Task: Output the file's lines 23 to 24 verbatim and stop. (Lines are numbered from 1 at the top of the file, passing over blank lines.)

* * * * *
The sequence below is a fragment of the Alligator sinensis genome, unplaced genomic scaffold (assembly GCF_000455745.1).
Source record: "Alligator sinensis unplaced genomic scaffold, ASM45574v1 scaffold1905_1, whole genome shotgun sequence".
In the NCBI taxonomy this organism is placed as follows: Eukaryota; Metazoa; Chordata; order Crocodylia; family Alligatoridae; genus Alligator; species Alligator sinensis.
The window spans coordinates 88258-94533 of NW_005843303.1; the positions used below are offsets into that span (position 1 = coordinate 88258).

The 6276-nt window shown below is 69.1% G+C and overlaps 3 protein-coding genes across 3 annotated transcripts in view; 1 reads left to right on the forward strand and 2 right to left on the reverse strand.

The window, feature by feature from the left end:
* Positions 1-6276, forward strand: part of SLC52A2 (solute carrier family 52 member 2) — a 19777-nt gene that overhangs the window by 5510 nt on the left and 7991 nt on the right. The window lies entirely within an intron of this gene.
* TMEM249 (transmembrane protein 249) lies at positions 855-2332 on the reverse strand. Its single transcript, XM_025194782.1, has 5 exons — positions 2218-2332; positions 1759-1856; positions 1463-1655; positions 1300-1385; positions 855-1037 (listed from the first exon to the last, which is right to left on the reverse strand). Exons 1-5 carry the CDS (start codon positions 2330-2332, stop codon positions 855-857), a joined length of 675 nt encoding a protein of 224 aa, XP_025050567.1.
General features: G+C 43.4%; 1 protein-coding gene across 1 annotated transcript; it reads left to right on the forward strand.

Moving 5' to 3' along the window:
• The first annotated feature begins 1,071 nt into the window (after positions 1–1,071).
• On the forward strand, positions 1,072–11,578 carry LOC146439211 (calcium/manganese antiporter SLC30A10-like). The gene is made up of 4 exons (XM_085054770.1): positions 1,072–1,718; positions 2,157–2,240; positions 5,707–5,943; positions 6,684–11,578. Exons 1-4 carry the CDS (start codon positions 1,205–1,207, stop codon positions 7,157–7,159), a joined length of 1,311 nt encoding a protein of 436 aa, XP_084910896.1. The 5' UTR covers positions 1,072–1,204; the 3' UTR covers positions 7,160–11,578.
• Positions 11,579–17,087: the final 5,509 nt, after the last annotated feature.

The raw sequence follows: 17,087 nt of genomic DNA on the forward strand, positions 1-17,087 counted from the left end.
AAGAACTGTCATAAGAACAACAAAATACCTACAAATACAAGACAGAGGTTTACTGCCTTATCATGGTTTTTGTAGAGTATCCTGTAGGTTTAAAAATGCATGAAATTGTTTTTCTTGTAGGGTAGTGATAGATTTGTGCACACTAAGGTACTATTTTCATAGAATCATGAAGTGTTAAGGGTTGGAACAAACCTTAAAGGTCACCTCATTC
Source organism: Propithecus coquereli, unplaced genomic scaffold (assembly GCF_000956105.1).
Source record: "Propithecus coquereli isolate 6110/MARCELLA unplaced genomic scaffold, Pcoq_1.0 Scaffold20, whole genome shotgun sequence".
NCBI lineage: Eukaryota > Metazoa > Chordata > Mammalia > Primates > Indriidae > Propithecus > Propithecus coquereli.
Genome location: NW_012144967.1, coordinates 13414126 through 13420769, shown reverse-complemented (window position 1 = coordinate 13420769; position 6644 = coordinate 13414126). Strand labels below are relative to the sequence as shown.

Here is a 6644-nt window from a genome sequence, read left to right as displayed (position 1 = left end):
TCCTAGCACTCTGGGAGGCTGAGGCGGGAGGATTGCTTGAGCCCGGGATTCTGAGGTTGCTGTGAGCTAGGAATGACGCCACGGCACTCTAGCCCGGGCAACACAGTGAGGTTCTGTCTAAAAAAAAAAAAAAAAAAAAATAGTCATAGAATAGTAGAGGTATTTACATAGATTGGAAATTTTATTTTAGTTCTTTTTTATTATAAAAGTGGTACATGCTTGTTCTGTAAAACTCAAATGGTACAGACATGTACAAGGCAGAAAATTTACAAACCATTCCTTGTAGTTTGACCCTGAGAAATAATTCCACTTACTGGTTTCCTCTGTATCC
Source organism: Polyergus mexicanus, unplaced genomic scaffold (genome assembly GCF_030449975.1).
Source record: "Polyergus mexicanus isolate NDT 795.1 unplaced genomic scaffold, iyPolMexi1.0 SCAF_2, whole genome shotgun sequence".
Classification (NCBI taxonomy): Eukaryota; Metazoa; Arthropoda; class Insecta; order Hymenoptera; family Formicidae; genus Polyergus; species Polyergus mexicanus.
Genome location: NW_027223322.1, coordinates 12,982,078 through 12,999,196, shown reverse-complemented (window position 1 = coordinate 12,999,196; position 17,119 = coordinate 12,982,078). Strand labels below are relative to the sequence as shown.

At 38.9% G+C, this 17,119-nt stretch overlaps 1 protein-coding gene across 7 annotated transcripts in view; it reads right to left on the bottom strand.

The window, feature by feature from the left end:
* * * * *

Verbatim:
Source record: "Polyergus mexicanus isolate NDT 795.1 unplaced genomic scaffold, iyPolMexi1.0 SCAF_2, whole genome shotgun sequence".
Classification (NCBI taxonomy): Eukaryota; Metazoa; Arthropoda; class Insecta; order Hymenoptera; family Formicidae; genus Polyergus; species Polyergus mexicanus.